On the other hand, the Chinese economy has been recording fast growth rates, as highlighted by Meyer (2016). This often comes with improved welfare for the citizens as they acquire higher spending power through increase income. This increase in foreign income will possibly cause the Australian producers to reconsider reducing production. They will carry on with the increased output level. However, this will require exporting the surplus output to the Chinese market to capitalize on the increased consumer purchasing power in the Asian country. Therefore, the AS-curve will move to the right resulting in an increase in price, output, and employment levels.
The gradient of the AS-curve increases in the short run. However, in the long run, it becomes vertical and thus cuts both the short term AS and AD curves. At this point, it equates the potential output to the total output. This will also imply an increase in output level coupled by a decrease in price levels. It follows that the employment levels will increase due to the extra manpower required to sustain an increased output level.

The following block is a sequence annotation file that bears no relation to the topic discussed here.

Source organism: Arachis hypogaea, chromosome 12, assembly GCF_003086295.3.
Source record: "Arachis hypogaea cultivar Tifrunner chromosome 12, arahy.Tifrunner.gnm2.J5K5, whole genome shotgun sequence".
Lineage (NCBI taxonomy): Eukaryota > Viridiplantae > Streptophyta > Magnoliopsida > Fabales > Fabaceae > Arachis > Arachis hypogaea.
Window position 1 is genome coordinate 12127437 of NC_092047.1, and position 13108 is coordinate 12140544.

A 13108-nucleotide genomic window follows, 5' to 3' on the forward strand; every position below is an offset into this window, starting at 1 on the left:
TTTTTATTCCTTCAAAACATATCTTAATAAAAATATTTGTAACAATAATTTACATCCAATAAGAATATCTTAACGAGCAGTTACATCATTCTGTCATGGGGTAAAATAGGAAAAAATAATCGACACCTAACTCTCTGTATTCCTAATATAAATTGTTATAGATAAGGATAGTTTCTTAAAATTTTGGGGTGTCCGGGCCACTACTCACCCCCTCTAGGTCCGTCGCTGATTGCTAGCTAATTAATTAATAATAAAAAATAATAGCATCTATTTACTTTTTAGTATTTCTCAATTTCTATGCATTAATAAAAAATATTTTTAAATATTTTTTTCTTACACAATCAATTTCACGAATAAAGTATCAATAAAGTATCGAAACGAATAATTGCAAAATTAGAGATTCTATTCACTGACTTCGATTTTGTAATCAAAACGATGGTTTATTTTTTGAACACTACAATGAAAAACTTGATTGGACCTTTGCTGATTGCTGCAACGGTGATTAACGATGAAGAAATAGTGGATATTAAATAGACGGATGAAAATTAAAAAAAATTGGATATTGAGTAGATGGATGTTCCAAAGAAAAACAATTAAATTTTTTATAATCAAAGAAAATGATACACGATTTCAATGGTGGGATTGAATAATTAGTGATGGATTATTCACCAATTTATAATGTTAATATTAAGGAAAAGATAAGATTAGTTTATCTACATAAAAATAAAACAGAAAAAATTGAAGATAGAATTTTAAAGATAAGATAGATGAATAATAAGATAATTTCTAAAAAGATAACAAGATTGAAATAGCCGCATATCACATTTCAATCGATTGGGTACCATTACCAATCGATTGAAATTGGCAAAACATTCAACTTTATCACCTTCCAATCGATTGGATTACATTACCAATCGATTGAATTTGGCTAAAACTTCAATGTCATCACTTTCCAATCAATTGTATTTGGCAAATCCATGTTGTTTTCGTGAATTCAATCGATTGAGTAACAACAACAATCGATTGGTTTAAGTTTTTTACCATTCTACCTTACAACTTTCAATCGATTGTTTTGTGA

In the above case the increase in consumer confidence has triggered changes in the prevailing situation in the economy. However, this is as far as holding other factors constant. In this case, the increase in consumer confidence could possibly increase demand in the market. However, this is subject to the existing household debts. Households incurred massive debts in the past and are yet to meet these obligations. In this case, the households could choose to settle existing debts to decrease accrued interest. As a result, the increase in disposable income will not cause an increase in demand due to the channeling of disposable income towards debt settlement. The households will not have their spending power increased. In this regard, the AD-curve will remain unchanged. As a result, the producers will not have incentives to increase production and will maintain the current production output. Therefore, the level of employment will witness no change since producers will not require additional labor for the existing level of output. This will imply the price level also remaining stagnant.